Eventually Mr. Stoke traded his job shop for a half interest in the Barton County Democrat, which had been founded four years previously by the firm of Tracy & Anderson. Mr. Stoke was instrumental in beginning the publication of the first daily newspaper, the Great Bend Daily Graphic, with which he was associated as a partner with Dewey Langford until July, 1887. The daily having proved unprofitable was discontinued about that time, and Mr. Stoke went on with the publication of the Weekly Democrat, publishing it alone until 1904. He then sold a half interest to W. P. Feder. In 1905 the Beacon, the Alliance paper, was purchased and consolidated with the Democrat, and in 1906 Stoke and Feder started another daily, the Daily Rustler. This came into competition with the Daily Tribune, and it was soon found that the town could or would not support two dailies. As his partner insisted upon this feature of the enterprise, Mr. Stoke sold his share of the business to his partner in July, 1907, and then retired permanently from the newspaper field after twenty-one years of hard work and a considerable degree of success.

Seeking recuperation from the long and continued strain of journalism, Mr. and Mrs. Stoke traveled through the West to the coast and to other points for several months. On returning home they determined to embark their capital in the florist business. While on their tour they investigated the greenhouse proposition, and they started their first plant with 4 000 square feet under glass. In 1908 their cut flowers and plants first came into the commercial field, and the Stoke Greenhouses have made a steady growth, and at the present time 14 000 square feet are under glass and they do both a retail and wholesale business.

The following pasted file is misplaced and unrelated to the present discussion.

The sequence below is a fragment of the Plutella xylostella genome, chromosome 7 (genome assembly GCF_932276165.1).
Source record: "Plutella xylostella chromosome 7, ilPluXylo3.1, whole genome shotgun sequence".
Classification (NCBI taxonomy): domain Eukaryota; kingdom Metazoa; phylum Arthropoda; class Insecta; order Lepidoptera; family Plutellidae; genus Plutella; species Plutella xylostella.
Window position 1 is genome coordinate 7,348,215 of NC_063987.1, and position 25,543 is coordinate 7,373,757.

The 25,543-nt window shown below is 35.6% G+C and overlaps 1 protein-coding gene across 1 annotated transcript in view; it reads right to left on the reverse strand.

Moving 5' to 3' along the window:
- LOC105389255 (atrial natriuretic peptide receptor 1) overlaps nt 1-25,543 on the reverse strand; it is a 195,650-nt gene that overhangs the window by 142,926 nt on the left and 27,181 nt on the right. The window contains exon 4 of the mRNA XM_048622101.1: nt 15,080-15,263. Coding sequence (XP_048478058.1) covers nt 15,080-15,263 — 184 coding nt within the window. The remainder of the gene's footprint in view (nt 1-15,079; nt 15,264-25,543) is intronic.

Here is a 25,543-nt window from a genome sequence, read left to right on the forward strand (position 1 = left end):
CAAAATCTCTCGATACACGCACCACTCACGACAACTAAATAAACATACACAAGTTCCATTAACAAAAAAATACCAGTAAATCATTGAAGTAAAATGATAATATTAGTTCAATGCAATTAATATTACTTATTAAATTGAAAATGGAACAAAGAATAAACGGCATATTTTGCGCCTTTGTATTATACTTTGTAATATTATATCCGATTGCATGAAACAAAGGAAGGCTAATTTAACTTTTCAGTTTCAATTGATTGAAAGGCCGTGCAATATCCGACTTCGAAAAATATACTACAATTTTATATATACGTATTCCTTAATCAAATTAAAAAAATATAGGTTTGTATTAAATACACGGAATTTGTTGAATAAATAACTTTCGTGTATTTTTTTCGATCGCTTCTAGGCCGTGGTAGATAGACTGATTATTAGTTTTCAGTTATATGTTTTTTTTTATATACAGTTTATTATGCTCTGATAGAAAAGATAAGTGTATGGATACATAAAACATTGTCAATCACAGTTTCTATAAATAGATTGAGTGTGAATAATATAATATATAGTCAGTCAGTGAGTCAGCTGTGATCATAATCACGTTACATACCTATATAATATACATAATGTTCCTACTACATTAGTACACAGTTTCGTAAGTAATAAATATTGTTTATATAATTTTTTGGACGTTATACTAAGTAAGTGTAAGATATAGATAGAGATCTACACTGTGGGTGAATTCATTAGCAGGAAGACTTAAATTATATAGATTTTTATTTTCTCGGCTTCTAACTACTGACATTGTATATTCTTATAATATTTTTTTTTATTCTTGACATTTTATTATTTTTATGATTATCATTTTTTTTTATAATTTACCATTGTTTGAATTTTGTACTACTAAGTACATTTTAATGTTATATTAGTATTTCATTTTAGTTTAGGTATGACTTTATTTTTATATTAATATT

During his newspaper career Mr. Stoke served as postmaster of Great Bend in Cleveland's second term. When his party had control of the county he was also county printer. He attended every democratic convention within reach, including the one which nominated Governor Hodges. Among his old political associates were John Martin, Governor Glick, Tom Moonlight and Ed Murphy. He was secretary of the congressional committee when Jerry Simpson was elected to Congress. He also knew personally Tom Fitch, Senator Harris and all the old party wheelhorses. Before automobiles made campaigning a comparative luxury, Mr. Stoke traveled over the county "day and night" working for the success of his ticket. He was a spectator in the Democratic National Convention of 1908, and also attended the convention of 1896 held in the old Coliseum at Chicago, where he listened to Mr. Bryan's famous "crown of thorns and cross of gold" speech.

Mr. Stoke has had numerous connections with fraternal work. He is a member of the Knights of Pythias, Independent Order of Odd Fellows, Modern Woodmen of America, Benevolent and Protective Order of Elks, and the American Insurance Union, and has filled all the chairs in the Ancient Order of United Workmen. He was the first president of the county organization of the Anti-Horse Thief Association.

At Kansas City, Missouri, in 1881, Mr. Stoke married Miss Luella Miller. She was born at Chariton, Iowa, June 5, 1858, daughter of A. L. Miller and Mary Bland Miller, being the oldest of their family of two sons and four daughters, five of whom are still living. Mrs. Stoke came to Kansas from Iowa in 1878, and was connected with the early schools of Great Bend as a teacher. Mr. and Mrs. Stoke have two daughters, Miss Nina M. and Bessie. Bessie is the wife of William Edman, of Great Bend. Mr. and Mrs. Stoke have five grandchildren, John William, Elizabeth, Stoke, Nina Bess and Helen Louise.


Pages 2386-2387.


Transcribed from A Standard History of Kansas and Kansans, written and compiled by William E. Connelley, Secretary of the Kansas State Historical Society, Topeka. [Revised ed.] Chicago: Lewis Publishing Co., 1919, c1918. 5 v. (xlviii, 2530 p., [155] leaves of plates): ill., maps (some fold.), ports.; 27 cm.

Volume 5 - Table of Contents